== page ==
Free Activities in Central Park
Lovers of music and whimsy will enjoy stopping by the Delacorte Musical Clock, which sits above the brick arcade between the Central Park Zoo and the Children’s Zoo (east side between 63rd and 64th Streets). Every half hour, between 8 am and 5 pm, six marching animal figurines follow their well-worn rails, musical instruments hoisted high, as the clock bells chime. The repertoire includes 44 songs, many of which are seasonal favorites.
And, while we’re on the topic of music lovers, consider catching a free concert in the Park! Both the New York Philharmonic and the Metropolitan Opera offer free performances each summer.
Movie fans should check the Park’s Film Festival schedule. Each summer fabulous films are shown at Rumsey Playfield (5th Avenue and 69th Street). No reservations, no fee, just get there early and bring a BIG blanket to reserve your patch of lawn.
FREE THINGS TO SEE IN CENTRAL PARK
Hundreds of species of birds make their home in Central Park for at least part of each year. The Central Park Conservancy recommends seeking out birds in the Ramble (mid-park from 74th to 79th Streets), the North Woods (mid-park from 102-106th Streets), and the Great Hill (West 104th Street, off Central Park West). Also, in the fall, visit the Ranger Hawk Watch at the Henry Luce Observatory to see and learn about migrating hawks. Children ages 6-12 may pick up a complimentary Discovery Kit(including binoculars, a guidebook, maps, and sketching materials) at the Observatory.
If you are a horticulture lover, you’ll want to make a beeline for the Conservatory Garden (5th Avenue and 105th Street) where free tours of Central Park gardens are given on Saturdays at 11 a.m. from April through October. Enter through the ornate iron gates to join the tour or guide yourself through three distinct gardens – the French (North) Garden, the Italian (Central) Garden, and South (English) Garden.
Art lovers will delight in the 51 fountains, monuments and sculptures, including the Obelisk (Cleopatra’s Needle) and Alice in Wonderland, tucked away throughout the park.
Architecture buffs can find hours of distraction admiring and learning about the Park's historic structures like the cast iron Bow Bridge and the brick Trefoil Arch plus charming old buildings like the Swedish Cottage and Belvedere Castle.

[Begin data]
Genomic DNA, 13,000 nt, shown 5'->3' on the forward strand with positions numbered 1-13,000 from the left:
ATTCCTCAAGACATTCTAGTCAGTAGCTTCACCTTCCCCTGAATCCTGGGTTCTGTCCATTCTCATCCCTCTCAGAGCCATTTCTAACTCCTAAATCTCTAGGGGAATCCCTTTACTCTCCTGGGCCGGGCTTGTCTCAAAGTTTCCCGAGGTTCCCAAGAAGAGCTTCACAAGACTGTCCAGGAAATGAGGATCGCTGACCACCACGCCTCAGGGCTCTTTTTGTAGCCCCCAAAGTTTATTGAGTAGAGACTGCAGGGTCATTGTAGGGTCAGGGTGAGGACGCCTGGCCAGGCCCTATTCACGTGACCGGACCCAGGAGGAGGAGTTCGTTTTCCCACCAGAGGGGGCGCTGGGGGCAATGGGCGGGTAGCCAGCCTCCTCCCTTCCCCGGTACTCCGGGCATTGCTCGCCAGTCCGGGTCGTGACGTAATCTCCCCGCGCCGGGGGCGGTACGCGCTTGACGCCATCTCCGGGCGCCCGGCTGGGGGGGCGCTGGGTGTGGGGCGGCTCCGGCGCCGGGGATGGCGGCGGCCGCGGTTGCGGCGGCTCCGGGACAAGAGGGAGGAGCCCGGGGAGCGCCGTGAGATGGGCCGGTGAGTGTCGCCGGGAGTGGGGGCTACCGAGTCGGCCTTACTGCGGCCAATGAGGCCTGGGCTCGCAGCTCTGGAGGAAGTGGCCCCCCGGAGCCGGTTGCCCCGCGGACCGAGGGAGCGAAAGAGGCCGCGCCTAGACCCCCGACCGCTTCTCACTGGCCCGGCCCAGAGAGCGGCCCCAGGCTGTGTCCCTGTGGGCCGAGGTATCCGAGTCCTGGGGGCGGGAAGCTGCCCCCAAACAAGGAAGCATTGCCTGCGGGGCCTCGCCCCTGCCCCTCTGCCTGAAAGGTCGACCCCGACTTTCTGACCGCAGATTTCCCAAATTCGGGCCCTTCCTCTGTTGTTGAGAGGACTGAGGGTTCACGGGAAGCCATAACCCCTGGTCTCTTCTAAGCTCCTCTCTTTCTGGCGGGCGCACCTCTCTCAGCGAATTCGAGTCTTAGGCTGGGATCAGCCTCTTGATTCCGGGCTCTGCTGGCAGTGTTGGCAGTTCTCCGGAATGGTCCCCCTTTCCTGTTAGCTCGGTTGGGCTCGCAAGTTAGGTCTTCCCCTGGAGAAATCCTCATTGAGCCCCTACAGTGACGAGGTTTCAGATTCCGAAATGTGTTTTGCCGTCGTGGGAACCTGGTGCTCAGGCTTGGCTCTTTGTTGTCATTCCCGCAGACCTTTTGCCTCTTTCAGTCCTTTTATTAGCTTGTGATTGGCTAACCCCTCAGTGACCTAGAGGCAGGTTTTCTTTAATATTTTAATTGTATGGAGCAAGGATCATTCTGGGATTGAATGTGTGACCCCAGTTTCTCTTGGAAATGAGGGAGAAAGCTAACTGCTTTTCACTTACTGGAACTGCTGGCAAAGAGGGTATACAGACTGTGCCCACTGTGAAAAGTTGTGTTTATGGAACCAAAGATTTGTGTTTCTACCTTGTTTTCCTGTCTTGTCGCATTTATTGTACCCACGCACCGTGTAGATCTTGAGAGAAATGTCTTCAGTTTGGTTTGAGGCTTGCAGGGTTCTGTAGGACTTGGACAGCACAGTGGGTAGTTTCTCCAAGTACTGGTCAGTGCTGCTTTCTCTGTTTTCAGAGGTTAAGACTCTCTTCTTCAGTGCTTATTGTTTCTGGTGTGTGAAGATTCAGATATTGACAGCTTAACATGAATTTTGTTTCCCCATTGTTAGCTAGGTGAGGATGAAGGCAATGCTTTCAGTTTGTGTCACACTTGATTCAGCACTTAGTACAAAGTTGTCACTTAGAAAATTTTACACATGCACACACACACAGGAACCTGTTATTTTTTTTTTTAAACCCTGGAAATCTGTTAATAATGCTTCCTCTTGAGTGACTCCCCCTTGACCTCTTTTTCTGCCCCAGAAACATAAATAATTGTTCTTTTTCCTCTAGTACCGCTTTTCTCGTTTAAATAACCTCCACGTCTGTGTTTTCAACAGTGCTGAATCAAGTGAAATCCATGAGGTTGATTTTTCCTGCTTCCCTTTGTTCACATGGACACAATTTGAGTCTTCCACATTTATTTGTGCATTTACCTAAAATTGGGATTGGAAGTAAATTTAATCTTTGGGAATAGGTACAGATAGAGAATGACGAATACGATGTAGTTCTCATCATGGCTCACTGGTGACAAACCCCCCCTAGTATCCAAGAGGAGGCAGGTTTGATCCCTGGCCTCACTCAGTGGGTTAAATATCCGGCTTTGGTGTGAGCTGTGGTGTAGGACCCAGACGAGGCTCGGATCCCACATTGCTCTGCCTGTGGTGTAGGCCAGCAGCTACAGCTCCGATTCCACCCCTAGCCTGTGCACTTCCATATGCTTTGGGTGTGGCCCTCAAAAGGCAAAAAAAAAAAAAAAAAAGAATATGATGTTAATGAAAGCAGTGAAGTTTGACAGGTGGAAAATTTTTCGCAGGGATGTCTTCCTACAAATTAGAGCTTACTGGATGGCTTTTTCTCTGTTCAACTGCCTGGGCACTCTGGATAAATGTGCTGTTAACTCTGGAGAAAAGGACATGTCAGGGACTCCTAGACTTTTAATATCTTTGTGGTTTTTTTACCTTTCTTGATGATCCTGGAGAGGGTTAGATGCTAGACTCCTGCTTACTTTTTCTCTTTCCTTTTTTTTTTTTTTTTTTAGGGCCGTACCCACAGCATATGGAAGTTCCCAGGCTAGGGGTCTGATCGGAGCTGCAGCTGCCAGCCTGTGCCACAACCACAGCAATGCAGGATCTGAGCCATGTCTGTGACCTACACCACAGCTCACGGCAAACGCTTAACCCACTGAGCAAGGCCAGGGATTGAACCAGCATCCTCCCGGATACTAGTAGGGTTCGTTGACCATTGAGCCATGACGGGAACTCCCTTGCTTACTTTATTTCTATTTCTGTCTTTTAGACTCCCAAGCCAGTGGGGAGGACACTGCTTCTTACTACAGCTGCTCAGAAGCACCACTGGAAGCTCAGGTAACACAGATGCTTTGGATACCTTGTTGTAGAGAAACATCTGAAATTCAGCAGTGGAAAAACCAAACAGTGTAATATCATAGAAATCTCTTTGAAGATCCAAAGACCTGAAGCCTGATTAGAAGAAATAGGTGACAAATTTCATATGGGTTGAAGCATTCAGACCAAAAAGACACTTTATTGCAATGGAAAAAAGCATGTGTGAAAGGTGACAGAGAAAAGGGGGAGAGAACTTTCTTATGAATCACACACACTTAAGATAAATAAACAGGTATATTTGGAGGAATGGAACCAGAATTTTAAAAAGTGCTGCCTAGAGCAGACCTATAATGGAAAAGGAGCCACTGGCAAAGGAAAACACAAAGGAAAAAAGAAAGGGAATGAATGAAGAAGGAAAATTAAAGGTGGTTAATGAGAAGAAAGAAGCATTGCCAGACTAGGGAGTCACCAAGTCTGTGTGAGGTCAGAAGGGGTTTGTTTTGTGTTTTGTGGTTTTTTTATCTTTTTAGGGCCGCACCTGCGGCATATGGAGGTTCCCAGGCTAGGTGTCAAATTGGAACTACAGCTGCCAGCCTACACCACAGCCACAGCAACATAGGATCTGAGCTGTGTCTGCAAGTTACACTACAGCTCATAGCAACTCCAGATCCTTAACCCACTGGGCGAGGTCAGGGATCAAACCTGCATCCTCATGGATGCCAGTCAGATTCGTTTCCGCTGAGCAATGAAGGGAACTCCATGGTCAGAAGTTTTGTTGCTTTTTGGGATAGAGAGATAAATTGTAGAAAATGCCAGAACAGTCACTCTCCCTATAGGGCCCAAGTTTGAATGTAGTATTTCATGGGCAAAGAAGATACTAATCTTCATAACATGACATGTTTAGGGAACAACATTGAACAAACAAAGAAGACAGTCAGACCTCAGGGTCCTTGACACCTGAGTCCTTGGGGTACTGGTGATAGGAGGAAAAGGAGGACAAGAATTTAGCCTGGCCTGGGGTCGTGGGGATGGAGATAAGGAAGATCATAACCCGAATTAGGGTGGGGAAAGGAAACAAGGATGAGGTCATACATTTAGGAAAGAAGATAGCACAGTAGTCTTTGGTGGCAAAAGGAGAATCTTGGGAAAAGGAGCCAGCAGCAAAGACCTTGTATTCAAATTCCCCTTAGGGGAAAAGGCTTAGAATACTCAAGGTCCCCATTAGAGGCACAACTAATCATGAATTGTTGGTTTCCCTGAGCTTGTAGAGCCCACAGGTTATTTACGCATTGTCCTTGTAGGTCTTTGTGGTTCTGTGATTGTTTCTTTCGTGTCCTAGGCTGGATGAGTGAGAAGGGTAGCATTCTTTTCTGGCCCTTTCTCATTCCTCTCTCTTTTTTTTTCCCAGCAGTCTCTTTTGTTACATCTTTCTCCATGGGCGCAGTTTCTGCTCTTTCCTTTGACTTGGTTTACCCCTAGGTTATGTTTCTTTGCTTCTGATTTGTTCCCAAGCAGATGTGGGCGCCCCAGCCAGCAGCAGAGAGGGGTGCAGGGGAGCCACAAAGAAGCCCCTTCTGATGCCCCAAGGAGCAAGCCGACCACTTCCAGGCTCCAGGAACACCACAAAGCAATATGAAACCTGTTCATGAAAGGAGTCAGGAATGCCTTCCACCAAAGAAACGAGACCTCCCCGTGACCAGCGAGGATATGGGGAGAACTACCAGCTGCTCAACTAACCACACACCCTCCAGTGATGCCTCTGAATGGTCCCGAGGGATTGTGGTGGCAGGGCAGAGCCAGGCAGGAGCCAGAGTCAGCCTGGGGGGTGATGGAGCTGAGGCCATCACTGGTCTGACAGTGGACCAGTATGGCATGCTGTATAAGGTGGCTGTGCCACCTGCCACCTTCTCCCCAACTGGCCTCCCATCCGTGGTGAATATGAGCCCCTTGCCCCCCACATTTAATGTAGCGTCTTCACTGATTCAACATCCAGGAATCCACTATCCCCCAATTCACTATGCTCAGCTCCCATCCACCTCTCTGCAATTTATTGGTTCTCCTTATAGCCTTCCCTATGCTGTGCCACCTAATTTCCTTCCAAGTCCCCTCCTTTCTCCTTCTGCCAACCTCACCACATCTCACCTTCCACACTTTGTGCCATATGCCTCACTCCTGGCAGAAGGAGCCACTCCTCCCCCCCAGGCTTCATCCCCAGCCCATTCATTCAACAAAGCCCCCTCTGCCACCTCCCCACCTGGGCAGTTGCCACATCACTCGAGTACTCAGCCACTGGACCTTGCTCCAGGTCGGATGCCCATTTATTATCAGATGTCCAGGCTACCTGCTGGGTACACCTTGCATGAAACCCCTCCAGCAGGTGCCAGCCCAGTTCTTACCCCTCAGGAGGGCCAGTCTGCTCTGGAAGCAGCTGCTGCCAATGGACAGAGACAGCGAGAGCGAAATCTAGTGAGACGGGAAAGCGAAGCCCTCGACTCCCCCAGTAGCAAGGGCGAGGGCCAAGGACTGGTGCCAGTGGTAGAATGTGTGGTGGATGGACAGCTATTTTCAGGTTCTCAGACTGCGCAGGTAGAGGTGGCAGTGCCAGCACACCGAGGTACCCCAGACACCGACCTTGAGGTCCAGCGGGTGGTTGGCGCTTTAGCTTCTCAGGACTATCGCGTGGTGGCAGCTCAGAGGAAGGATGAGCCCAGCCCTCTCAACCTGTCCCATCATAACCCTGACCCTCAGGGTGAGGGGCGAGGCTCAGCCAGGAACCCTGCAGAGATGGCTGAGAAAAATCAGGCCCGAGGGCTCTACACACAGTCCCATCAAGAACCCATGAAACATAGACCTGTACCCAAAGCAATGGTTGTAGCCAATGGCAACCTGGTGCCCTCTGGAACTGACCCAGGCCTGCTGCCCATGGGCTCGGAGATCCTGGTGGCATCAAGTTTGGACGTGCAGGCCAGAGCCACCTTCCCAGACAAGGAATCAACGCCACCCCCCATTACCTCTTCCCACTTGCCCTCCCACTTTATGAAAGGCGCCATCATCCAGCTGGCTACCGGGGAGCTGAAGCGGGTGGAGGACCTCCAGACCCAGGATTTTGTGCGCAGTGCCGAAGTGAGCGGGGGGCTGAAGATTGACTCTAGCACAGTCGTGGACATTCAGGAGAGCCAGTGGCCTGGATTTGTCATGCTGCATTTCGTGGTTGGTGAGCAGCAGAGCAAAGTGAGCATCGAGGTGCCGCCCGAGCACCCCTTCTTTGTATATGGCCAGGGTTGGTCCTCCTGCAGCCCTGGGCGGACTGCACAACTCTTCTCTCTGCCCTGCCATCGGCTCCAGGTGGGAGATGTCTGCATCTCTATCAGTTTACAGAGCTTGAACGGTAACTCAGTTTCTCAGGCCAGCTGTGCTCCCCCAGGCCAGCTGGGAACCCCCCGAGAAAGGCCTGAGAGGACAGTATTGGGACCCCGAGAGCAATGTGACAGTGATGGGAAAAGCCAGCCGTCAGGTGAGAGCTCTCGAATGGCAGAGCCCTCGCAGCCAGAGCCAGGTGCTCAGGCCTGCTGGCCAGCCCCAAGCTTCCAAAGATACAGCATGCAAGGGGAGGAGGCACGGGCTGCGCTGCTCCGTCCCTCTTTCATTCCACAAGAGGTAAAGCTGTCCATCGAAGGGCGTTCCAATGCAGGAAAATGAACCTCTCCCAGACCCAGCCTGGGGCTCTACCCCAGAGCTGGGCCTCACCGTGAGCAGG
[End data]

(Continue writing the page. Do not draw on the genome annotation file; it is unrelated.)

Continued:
Keep your eyes open for newlyweds, I can’t tell you how many weddings I’ve literally stumbled across while visiting the Park. It’s fun to be a witness – just smile and wave as you pass by!
FREE ACTIVITIES IN CENTRAL PARK
Catch and release fishing is a popular program, and equipment is provided for free by the Charles A. Dana Discovery Center (110th Street between Fifth and Lenox Avenues) from April to October.
Athletes will find endless opportunities to exercise in Central Park. With more than 58 miles of paths plus fields for country skiing and two ice skating rinks, you will see tourists and native New Yorkers exercising side by side. If you forget to pack your sports equipment, the Central Park Conservancy loans field day kits for free (photo ID required) at the North Meadow Recreation Center. Kits are stocked with a basketball, 10 cones, 3 bats, horse shoe set, playground ball, nerf ball, football, Frisbee, 2 handballs, soccer ball, jump rope, 2 whiffle balls, and hula hoops.
Kids who need to wiggle will be thrilled to visit any of the 21 playgrounds between 57th and 110th Streets. The Ancient Playground at East 85th Street is one of our favorites. Its design was inspired by the Egyptian Wing of the nearby Metropolitan Museum of Art, and includes equipment designed for older children, like rope and tire swings, pyramids and bridges, plus chess and checker tables. Younger siblings can enjoy the swings and sandbox here. Remember: to keep away rodents, there are no trash receptacles within the gates of the playgrounds. While most include picnic areas, you must carry your trash out when you leave.
Board game enthusiasts may bring their own boards and pieces or borrow and spend endless hours challenging young and old opponents at the Chess & Checkers House (mid-park at 64th Street).
Stargazers should make their way to Belvedere Castle (originally designed by Calvert Vaux as a miniature fantasy castle that provided a view over the Croton Reservoir), which now houses the Henry Luce Nature Observatory complete with telescopes, microscopes, and nature exhibits.
Budding historians will be fascinated to learn about the events of the War of 1812 and the Revolutionary War that unfolded here as well as the history of Seneca Village, the first known community of African-American landowners, that once thrived on this land.
A variety of free tours of Central Park are led by knowledgeable guides. Tour themes range from Amble through the Ramble to Memorial Walk. MP3-guided tours are also available online.
The Charles A. Dana Discovery Center and the Henry Luce Nature Observatory provide free educational programs, events and exhibits throughout the year.
Information on events and tours may be found here.
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